Sonoma County government leaders and state officials continue to tussle over the fate of two large redevelopment projects in the unincorporated area of the county.
After more than a month of back-and-forth letters from the county and responses by the state, the tug-of-war has turned on a new issue — whether the county can count on $2.4 million in future tax dollars to carry out the two projects.
One would transform a former shopping center in Roseland into a commercial and residential complex with a community plaza. The other would complete street, sidewalk and lighting upgrades to Highway 12 in an area north of Sonoma known as the Springs.
Both have been in limbo along with other county and local city projects since about 400 redevelopment agencies statewide were dissolved Feb. 1 as part of Gov. Jerry Brown's plan to use their revenues to help plug the state budget gap.
Local governments have been learning in recent weeks just how much money the state will let them keep to continue paying for existing projects and programs, and how much must be diverted back to underlying taxing entities, such as school districts.
Combined, the Highway 12 and Roseland projects account for $16.8 million in unspent funds, including accrued property tax revenue, bond funds and future tax proceeds.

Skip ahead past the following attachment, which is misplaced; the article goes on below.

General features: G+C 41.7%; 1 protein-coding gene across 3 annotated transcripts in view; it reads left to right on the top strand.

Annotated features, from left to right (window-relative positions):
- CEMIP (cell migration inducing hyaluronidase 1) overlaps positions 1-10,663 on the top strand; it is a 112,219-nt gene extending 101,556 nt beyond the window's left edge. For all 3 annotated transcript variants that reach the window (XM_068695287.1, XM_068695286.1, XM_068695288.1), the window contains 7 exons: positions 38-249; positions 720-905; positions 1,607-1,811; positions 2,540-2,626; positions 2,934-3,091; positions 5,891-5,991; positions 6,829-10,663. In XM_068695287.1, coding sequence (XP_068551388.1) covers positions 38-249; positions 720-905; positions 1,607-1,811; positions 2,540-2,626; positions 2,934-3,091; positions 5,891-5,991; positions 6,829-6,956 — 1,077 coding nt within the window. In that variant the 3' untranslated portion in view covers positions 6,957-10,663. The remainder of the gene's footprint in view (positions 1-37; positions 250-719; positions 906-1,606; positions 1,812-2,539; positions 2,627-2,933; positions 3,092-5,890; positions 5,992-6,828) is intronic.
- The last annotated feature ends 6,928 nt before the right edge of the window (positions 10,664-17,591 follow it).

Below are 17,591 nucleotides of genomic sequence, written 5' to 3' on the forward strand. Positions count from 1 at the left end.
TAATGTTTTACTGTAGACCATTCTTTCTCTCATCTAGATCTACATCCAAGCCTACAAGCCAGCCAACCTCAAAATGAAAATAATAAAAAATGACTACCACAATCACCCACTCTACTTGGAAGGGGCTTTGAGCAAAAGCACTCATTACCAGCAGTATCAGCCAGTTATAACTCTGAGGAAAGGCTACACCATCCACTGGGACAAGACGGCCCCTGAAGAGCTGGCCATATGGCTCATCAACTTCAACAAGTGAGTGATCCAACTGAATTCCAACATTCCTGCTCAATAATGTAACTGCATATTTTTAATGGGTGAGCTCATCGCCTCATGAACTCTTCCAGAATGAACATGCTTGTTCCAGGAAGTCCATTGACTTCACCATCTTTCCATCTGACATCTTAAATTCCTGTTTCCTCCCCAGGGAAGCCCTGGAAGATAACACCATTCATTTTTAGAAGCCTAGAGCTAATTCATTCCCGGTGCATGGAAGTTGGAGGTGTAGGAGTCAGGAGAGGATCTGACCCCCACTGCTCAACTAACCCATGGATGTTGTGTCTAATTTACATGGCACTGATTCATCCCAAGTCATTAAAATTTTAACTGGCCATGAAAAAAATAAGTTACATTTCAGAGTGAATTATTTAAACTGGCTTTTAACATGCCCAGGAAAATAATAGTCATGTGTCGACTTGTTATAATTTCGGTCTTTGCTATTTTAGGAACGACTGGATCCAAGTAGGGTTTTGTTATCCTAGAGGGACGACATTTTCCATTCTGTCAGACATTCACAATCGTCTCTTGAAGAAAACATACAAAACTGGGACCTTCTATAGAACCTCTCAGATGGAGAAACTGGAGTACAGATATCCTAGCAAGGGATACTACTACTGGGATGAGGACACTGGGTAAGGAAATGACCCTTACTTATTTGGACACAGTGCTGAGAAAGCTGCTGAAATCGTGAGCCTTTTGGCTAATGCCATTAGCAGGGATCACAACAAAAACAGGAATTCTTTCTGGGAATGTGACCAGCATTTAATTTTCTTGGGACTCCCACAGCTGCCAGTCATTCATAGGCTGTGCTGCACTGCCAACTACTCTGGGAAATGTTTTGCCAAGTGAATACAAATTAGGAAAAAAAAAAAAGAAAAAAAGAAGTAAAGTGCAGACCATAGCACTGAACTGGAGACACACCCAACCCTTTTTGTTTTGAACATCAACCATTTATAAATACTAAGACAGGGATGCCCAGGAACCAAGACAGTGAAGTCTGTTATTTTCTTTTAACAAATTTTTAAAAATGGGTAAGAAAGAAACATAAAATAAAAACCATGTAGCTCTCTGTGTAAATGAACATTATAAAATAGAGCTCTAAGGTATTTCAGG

All of the funding may still be in jeopardy.
The latest turn is the state's objection to the county's use of future tax collections to complete the projects. The combined $2.4 million, to be drawn from property tax revenue in the coming years, includes $1.9 million for Highway 12 and $500,000 for the Roseland project.
In a May 18 letter, Department of Finance officials said the funds constitute loans between the county and its former redevelopment agency and do not qualify as "enforceable obligations," the term for projects that can be continued with redevelopment dollars.
In a response letter <NO1><NO>May 24, county officials objected to that characterization, reasserting their claim that the funds are part of valid redevelopment contracts.
However, they also are saying the state's message could signal a shift that would allow them to resume the projects with just the $14.4 million of cash on hand.
"Maybe what the state is starting to do is just to worry about the future tax dollars," said John Haig, the county's redevelopment manager. "If that's the case, maybe there's room for us moving forward with just the cash we have."
A state Department of Finance spokesman said the agency was reviewing the county's response.
"Our position is ... these are not enforceable obligations," H.D. Palmer, a deputy director at the finance department, said of funding based on future tax collections.
Palmer also said the state's previous objection to the entire pool of project funding had yet to change. Any revision likely would come after the state finishes responding to the first wave of local government submittals.
The county's pushback is part of a rising tide of opposition by local governments to the diversion of redevelopment funds. Finance officials are countering with proposed legislation that would strengthen their hand in making final decisions over local redevelopment projects and funds.
The state's budget deficit, meanwhile, has swelled to a projected $16 billion — a shortfall that may force Gov. Brown to take an even harder line on the shutdown of redevelopment activities.